Left Ventricle Assist Devices

The TCI Heartmate Left Ventricle Assist Device is a mechanical circulatory support system and can serve as a bridge to transplantation. The use of the Heartmate including enhanced intra-operative technique allows patients to be in better condition for transplantation.

In addition to the Hearmate LVAD, Hartford Hospital has the TCI Vented Electric Heartmate implantable LVAD as a bridge to transplantation. This device is powered by a portable battery pack, which allows patients greater mobility with the potential, when medically stable, for patients to go home on the device while waiting for their transplant.

During the initial stages of evaluation, the patient undergoes many tests and sees many specialists. This is also the time when the patient is first introduced to the support network. The transplant coordinators, social worker, and Financial Coordinator play an extremely important role in providing this support.

Heart Failure Infusion Center

In addition to cutting-edge VAD options, Hartford Hospital’s new heart failure infusion center is changing the way today’s patients live with heart disease. This state-of-the-art outpatient treatment facility is dedicated to caring for patients at the advanced stage of heart failure. Intravenous administration of medications rapidly improves symptoms and restores normal fluid status. The program's comprehensive heart disease management includes nutritional counseling designed to help patients adhere to a complex medical regimen and a specialized low-sodium diet. Patients learn to recognize weight gain that signals fluid retention. Cardiac rehabilitation and individualized exercise plans strengthen the heart muscle to improve circulation and support the recovery process.

Heart Transplantation

In general, pediatric and adult patients with advanced irreversible heart failure, on maximal medical therapy with a limited life expectancy should be considered for transplantation evaluation. Patients with increasing medication requirements, frequent hospitalizations or overall deterioration of clinical status should be considered.

The causes of congestive heart failure that result in heart transplantation are primary cardiomyopathy, coronary artery disease, or inoperable ischemic coronary disease with arrhythmias. A small percentage of patients who undergo heart transplantation do so for valvular heart disease, congenital heart disease, and inoperable hypertrophic cardiomyopathy.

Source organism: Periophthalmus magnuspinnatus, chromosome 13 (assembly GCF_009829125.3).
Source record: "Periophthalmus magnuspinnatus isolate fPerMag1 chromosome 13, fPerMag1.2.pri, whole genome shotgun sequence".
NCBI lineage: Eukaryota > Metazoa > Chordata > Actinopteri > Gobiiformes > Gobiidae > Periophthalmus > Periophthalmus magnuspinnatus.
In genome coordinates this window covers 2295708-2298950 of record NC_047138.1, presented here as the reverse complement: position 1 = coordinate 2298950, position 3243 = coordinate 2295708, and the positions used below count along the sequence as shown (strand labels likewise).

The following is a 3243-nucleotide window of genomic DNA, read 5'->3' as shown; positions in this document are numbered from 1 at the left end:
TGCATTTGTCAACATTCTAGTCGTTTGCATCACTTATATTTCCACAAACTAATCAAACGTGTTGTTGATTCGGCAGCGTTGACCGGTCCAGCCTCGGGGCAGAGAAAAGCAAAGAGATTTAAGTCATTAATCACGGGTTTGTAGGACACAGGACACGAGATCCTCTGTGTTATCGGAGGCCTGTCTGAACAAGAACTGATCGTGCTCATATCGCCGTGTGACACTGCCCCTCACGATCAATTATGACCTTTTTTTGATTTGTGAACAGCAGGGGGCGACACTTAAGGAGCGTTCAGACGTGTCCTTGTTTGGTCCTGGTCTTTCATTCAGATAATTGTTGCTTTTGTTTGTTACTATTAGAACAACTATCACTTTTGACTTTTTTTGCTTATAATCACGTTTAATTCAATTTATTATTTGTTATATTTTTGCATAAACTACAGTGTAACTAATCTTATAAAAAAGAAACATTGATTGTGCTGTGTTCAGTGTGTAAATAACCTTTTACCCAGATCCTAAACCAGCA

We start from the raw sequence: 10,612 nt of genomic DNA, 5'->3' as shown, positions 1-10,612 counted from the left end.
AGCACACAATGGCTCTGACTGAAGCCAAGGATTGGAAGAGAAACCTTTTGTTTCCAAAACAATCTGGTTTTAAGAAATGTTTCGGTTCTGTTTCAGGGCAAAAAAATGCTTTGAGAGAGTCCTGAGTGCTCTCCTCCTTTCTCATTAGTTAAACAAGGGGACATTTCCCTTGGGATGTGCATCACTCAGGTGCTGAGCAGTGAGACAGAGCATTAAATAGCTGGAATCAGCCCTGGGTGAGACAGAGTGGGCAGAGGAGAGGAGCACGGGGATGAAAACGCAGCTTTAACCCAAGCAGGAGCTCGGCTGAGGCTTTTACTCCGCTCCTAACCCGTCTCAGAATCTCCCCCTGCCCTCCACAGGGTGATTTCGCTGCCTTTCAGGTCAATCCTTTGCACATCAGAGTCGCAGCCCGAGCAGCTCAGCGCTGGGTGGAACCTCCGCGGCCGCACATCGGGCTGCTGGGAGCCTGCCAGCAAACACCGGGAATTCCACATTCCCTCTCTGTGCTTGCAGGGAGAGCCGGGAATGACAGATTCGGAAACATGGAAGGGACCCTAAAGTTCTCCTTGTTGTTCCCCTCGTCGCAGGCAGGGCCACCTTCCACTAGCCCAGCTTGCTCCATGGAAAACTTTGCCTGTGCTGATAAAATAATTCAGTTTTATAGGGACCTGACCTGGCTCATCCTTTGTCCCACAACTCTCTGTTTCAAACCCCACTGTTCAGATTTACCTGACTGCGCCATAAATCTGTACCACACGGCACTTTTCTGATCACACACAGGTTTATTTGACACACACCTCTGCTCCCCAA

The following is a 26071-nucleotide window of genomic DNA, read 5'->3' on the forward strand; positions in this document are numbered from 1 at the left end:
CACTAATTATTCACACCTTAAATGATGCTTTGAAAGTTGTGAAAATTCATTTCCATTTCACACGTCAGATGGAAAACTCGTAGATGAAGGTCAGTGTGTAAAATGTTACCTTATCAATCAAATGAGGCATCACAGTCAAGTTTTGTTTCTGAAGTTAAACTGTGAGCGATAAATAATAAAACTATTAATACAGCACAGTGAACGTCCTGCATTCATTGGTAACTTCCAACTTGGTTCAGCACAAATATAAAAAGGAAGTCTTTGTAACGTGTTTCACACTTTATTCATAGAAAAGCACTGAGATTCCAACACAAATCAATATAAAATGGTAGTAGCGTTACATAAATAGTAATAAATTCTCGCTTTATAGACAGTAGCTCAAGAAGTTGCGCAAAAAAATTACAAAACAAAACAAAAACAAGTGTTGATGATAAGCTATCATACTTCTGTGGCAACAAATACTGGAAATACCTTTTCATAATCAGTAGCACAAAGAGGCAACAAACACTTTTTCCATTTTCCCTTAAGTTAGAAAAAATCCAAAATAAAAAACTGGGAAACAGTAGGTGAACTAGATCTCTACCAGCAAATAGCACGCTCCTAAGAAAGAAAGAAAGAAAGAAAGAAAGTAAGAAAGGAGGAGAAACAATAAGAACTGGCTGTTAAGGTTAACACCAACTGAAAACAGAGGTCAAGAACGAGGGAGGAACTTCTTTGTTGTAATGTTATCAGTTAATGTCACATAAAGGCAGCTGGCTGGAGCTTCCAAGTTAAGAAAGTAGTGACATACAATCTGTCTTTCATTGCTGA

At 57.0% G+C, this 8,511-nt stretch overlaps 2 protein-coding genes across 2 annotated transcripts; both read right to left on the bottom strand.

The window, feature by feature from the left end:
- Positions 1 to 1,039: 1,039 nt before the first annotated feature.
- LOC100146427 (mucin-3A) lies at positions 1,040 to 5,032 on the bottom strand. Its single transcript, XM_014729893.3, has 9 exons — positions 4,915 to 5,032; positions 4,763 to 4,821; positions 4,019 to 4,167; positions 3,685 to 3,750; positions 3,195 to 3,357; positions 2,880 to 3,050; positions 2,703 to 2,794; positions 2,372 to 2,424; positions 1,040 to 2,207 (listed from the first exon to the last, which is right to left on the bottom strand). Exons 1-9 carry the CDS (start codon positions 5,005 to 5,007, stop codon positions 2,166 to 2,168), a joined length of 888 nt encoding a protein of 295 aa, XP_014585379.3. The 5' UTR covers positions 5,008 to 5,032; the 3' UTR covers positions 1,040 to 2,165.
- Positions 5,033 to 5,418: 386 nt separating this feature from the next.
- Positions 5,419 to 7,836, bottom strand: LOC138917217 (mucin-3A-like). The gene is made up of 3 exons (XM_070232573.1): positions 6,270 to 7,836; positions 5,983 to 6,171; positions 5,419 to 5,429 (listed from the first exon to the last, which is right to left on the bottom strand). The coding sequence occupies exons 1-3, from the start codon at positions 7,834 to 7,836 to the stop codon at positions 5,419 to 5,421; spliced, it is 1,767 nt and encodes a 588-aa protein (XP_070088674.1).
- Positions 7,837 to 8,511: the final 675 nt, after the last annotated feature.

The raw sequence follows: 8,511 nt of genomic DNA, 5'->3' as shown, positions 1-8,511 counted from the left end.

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Eligibility for Heart Transplantion

In general, patients with advance heart failure, or on maximal medical therapy, should be considered for transplant evaluation. Patients with increasing medication requirements, frequent hospitalizations, or overall deterioration of clinical status should be referred for evaluation. Some causes of heart failure that result in cardiac transplantation are primary cardiomyopathy, coronary artery disease, with either resultant ischemic cardiomyopathy and symptoms of congestive heart failure or inoperable ischemic heart disease with refractory chest discomfort or arrhythmia. A small percentage of patients who undergo cardiac transplantation do so for idiopathic dialated cardiomyopathy, valvular heart disease, congenital heart disease and inoperable hypertrophic cardiomyopathy.

All candidates for transplantation enter the program with a comprehensive series of tests conducted by our multidisciplinary team of specialists. Some of these tests are required for any operative procedure (history and physical chest x-ray EKG etc.) while others (such as specific blood tests) are required for transplantation surgery.

Once the evaluation is complete, the transplant team will recommend treatment options and discuss if heart transplant is the best option. The risks and benefits will be discussed with each patient. After a candidate is accepted for transplantation, the patient is then placed on the national transplant waiting list maintained by the United Network for Organ Sharing (UNOS). Depending on the blood group, the average waiting time on our list is currently less than 12 months. The time may be shorter or longer depending on the donor supply and the patient waiting list. While waiting, the patient is followed in the office periodically to assist with any medical issues that may arise.

The Transplant Coordinators are involved in the pre-transplant screening and stay involved throughout the years of follow-up care. In this way, patients benefit from having the same people throughout their participation in the program. Our patients tell us that the transplant coordinators, because of the range of their involvement and the depth of their concern, are essential participants in the support network.

Our social worker is a resource, advocate and a link between patients and all the services designed to assist them. The social worker helps patients and their families address the many complex social and personal that arise for transplant patients. The services range from helping with personal and psychological issues that result from living with a chronic medical condition, to lodging, joining support groups and receiving vocational rehabilitation.